Cities all over China are announcing new childbirth incentives as the country is set to experience a population decline since the two-year decline in 1960-61 due to the impact of the Great Famine. Based on official statistics, the population dropped by around 10 million in 1960, then 3.4 million in 1961, after which it recoiled by 14.4 million in 1962. The recent official figures are estimated to be announced next week.

Image source: Hindustan Times

Shenzhen city of the Guangdong province announced an incentive of 19,000 yuan (US$2,800; ₹2,29,663.83) for couples having three or more children until the child turns three years old. The city’s health department report also announced a cash incentive of 7500 yuan (US$1,111.09;₹90,582.22) for the first child and 11,000 yuan (US$1629.61;₹11000) for the second child. This document was released on Tuesday and is seeking public opinion.

Graph: Manvi Bhardwaj; Data: National Bureau of Statistics, SCMP

In a notice released on Tuesday by the local government, the capital of Shandong province, Jinan, also announced that mothers giving birth to their second or third child this year would receive a childcare subsidy of 600 yuan (US$88.89;₹7247.24) each month until the child turns three. Mothers will be allowed to avail of maternity leave of 158 days for each child while fathers will receive at least 15. Couples with children below three will receive annual parental leave for 10 days or more. 

Preferential policies on housing, healthcare, and education for families with more than one child were also announced by the Jinan government.

Previously, the city of Yichang also announced childcare subsidies of no less than 500 (US$74.07;₹6039.36) yuan each month per child until the age of three.

Image: Manvi Bhardwaj; Source: World Economic Forum, The Star

These incentives come from the relaxation of the strict one-child policy by the Chinese government in January 2016. The CCP-ruled state also introduced a three-child policy in May 2021 along with various solutions aimed at boosting the birth rate and “reducing the burden” of raising a child. A few of these include the cancellation of the “social maintenance fee”, which couples pay when they have children beyond the limit, encouraging local governments to provide parental leave, increasing women’s employment rights, and improving the facility for childcare.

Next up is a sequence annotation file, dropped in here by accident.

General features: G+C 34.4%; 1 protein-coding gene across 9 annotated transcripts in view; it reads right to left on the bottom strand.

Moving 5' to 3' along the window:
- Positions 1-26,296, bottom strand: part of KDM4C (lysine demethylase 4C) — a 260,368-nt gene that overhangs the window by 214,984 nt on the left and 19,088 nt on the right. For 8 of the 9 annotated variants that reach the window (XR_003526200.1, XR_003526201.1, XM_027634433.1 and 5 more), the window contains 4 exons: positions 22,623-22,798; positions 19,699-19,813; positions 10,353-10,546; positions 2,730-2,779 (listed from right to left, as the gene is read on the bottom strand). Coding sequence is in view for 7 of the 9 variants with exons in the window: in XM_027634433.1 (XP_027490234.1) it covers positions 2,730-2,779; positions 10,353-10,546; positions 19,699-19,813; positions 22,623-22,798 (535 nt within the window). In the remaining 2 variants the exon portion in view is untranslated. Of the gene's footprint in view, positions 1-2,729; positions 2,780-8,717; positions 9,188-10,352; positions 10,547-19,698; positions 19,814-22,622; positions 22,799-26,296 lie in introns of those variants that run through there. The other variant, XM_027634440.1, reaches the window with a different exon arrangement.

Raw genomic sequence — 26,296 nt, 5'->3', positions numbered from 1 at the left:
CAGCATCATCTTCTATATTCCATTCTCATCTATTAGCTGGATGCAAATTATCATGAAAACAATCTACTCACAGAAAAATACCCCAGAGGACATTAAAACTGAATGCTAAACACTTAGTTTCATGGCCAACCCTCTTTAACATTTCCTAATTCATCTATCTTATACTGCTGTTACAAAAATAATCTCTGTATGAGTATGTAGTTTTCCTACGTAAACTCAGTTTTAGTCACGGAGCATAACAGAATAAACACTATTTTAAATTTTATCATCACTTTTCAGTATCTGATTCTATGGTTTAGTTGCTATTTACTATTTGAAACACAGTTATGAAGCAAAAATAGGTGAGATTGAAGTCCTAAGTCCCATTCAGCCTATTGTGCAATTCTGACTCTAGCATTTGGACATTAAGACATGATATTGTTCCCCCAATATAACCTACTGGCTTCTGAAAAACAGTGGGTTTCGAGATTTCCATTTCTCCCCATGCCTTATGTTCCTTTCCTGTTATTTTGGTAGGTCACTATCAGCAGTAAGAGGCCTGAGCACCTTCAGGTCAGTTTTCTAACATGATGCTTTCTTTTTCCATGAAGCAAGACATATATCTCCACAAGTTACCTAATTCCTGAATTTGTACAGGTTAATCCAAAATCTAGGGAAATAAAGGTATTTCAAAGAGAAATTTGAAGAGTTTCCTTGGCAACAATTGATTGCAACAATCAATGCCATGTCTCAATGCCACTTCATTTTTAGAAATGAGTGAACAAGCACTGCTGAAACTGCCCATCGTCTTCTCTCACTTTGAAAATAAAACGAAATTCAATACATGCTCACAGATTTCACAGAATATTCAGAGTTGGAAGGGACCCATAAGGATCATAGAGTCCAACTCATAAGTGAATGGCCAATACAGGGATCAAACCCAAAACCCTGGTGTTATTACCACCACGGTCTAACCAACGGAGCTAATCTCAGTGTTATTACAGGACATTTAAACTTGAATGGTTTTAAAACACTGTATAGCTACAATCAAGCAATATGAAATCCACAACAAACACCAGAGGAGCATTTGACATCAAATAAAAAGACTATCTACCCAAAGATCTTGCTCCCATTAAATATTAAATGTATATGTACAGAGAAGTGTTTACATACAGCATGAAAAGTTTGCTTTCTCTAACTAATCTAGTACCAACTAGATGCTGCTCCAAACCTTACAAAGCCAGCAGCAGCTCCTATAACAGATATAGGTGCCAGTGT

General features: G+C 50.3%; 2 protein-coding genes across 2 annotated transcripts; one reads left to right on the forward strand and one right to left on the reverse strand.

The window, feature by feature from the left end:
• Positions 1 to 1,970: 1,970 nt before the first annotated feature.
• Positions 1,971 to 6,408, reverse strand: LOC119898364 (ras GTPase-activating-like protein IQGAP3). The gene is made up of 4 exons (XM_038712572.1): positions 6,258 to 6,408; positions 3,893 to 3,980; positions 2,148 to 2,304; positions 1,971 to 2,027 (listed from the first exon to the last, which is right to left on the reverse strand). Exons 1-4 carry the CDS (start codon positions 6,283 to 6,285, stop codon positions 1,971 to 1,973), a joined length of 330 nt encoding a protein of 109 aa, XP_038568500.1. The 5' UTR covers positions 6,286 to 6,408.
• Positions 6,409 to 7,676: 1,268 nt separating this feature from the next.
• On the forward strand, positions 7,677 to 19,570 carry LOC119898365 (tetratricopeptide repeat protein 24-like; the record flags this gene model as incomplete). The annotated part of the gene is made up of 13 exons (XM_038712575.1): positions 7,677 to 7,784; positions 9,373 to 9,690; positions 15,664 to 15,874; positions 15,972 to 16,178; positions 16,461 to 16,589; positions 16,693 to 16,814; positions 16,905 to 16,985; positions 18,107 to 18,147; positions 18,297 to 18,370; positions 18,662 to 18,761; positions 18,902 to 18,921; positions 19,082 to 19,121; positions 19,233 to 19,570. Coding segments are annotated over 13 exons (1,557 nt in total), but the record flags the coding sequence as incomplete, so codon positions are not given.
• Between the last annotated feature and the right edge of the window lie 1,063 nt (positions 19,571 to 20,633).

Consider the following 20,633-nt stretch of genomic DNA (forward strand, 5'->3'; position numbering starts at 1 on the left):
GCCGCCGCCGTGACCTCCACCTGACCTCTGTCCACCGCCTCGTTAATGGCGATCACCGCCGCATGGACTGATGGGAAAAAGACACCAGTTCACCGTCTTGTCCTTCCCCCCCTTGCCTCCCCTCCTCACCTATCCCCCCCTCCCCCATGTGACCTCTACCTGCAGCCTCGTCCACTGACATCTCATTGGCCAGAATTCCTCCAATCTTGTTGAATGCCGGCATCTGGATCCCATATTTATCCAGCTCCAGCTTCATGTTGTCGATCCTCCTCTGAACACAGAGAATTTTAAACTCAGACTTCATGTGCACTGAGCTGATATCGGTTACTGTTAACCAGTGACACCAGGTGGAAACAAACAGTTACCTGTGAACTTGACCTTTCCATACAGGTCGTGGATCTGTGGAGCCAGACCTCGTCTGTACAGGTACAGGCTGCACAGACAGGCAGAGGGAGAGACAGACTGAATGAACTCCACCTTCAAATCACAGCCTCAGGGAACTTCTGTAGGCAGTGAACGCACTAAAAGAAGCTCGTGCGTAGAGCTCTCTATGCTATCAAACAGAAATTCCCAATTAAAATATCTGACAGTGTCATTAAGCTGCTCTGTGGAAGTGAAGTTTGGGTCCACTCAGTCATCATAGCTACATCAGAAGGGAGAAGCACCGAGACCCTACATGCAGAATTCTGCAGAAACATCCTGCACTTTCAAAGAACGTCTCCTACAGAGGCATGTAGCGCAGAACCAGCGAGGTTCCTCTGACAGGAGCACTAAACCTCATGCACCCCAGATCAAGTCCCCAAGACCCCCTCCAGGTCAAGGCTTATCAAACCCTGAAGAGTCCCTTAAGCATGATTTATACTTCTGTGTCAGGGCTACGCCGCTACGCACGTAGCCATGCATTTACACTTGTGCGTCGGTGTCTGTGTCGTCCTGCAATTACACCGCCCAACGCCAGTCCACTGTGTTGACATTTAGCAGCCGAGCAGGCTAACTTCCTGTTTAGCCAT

What was China’s one-child policy?

A strict one-child policy was introduced by Deng Xiaoping in 1980 after China’s population grew to 969 million from 540 million by 1949. In the early days of the country’s economic boom, authorities claimed it was a positive factor in supporting the country’s economic growth.

Image source: Getty images

It was enforced by the National Health and Family Planning Commission, with a system of fines for violators and often forced abortions. More than one child could result in civil servants and employees of government-affiliated organizations losing their jobs.

China’s one child policy punishes families for having ‘out-of-plan’ children, resulting in sex-selective abortions and tens of millions of ‘missing girls’ as well as forced abortion and sterlization campaigns.


Only couples from minority ethnicities were allowed more than one child.

These policies come at a time when the danger of a declining population is looming and the ambitions of the dragon state of overtaking the US economy might be hampered. It is also estimated that India will take over China as the most populous country in the world. 

According to demographers and experts, the Chinese population started to shrink around last year.

Chinese babies
Source: Baby – LoveToKnow

The declining population can cause serious damage to the Chinese economy as the country’s labor force would decline. Most Chinese couples are hesitant to raise children in cities because of the costs involved.

The problem of shrinking population is troubling the south-east nations of Japan, South Korea, and China in recent years. The Japanese government and its policies to boost birth rates have been struggling since the 1990s. In August 2022 South Korean government tripled the cash incentives provided to couples with children.


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